Page 3 Profile: Alice Oswald, poet


Click to follow
The Independent Online

A poet?! You have 10 seconds before I switch off… 10, 9 –

Wait! Give Alice Oswald a chance. This very smart woman deserves a moment of your time, and there’s even a bit of juice to this particular story.

OK, you have my attention.

She’s the first poet to win the £25,000 Warwick Prize for Writing for her work Memorial, which was awarded, unsurprisingly, by the University of Warwick. As well as the money, Oswald will be able to take up a short placement at the institution, although this Oxford University Classics graduate isn’t exactly in dire need of any more education. 

Classics you say?

Yup – and it heavily informed her winning text, which is a reworking of Homer’s Iliad. The original epic poem (which basically means a really long narrative about a nation’s heroes) tells the story of the Trojan War.

Why bother reworking it? Sounds a bit lazy to me…

Far from it. Professor Ian Sansom, who was the chair of the competition’s judges and therefore probably knows what he’s talking about, said: “My fellow judges and I were thrilled by its imaginative and intellectual ambition.”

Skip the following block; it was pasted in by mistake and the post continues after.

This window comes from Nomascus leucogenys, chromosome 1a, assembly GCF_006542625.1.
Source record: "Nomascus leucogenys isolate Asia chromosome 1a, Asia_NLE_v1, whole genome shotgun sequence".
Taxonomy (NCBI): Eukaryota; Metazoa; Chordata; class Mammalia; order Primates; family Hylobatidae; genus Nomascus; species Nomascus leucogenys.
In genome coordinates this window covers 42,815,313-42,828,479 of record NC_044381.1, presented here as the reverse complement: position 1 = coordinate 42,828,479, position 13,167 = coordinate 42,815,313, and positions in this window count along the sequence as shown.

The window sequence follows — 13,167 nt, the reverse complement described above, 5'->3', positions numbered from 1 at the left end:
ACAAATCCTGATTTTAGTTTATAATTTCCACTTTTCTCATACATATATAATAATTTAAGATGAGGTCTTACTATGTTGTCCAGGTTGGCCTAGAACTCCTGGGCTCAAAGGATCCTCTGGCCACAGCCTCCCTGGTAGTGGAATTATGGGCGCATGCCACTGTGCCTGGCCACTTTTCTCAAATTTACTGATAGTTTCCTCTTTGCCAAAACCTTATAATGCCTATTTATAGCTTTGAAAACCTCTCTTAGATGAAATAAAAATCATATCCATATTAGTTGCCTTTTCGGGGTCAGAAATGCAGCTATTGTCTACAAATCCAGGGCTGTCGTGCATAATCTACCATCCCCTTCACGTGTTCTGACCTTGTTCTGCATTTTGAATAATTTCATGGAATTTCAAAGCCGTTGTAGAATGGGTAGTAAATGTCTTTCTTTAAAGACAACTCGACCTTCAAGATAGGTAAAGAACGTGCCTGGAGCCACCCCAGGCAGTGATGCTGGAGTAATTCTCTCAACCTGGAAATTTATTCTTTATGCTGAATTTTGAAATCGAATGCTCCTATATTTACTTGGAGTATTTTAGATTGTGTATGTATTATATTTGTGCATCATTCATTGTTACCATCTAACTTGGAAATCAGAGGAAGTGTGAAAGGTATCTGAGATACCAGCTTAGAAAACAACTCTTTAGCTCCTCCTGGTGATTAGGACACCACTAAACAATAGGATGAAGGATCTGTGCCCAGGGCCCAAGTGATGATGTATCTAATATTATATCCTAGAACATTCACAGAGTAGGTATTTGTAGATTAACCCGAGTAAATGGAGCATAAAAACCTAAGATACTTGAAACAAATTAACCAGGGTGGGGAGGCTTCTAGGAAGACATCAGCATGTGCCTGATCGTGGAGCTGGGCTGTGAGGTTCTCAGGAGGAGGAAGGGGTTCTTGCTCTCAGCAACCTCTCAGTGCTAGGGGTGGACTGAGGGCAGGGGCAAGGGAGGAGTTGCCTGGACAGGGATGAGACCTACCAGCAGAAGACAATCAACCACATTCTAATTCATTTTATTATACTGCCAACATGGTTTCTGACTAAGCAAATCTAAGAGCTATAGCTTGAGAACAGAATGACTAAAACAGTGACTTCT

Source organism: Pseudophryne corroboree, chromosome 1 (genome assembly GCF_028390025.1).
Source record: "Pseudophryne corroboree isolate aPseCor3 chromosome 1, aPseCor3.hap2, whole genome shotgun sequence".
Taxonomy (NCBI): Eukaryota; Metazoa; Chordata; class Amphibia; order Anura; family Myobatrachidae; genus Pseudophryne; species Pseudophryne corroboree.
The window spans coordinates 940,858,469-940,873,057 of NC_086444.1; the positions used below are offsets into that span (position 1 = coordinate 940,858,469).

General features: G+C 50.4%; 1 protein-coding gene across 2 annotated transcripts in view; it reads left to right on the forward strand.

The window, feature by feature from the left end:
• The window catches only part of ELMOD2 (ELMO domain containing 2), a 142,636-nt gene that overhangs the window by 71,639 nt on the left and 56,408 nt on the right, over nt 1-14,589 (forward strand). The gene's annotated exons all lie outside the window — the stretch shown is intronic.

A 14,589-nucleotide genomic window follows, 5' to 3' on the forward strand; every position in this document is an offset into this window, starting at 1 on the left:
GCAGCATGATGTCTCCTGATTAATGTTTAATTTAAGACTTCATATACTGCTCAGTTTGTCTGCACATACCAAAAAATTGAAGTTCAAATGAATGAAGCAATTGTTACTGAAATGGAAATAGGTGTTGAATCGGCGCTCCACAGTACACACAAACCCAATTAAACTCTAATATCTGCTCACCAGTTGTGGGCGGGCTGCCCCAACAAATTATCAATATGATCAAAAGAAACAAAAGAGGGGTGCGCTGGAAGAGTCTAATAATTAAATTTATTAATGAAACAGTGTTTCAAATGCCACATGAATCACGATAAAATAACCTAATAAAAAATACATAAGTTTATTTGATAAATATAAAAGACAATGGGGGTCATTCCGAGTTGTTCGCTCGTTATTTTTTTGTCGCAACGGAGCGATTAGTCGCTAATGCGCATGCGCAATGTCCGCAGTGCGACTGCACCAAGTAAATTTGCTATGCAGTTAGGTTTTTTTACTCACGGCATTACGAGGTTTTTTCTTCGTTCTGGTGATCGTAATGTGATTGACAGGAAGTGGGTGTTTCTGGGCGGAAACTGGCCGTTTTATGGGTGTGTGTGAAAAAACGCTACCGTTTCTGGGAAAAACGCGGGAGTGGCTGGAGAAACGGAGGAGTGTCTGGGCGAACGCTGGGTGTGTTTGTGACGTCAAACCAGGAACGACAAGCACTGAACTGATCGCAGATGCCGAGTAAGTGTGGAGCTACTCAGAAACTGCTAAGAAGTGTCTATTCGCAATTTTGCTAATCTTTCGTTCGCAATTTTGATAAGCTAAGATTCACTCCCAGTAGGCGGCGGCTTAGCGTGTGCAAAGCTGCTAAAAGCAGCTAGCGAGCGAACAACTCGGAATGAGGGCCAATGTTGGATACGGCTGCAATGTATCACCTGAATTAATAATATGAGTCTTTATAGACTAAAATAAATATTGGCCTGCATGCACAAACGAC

You might remember Seamus Heaney translated Beowulf, another famous epic poem, and won the Whitbread Book of the Year Award in 1996. So it seems that re-jigging is a winning formula when it comes to poetry.

OK, enough poetry talk. Got any gossip? 

Well, despite being a gardener and living on a sleepy estate in Devon, Oswald isn’t afraid to prod the literary establishment. In 2011, Memorial was shortlisted for the T S Eliot Prize, the World Cup of poetry, but Oswald withdrew the book. She was protesting against the sponsorship of the Poetry Book Society, which runs the award, by an investment bank after the organisation lost its Arts Council Funding. She said: “I think poetry should be questioning, not endorsing such institutions.”

Well, I suppose she does seem noble in a bookish way…

Yes, and humble too. When her win was announced, she said: “I’m very surprised and grateful, both to the judges and to Homer.”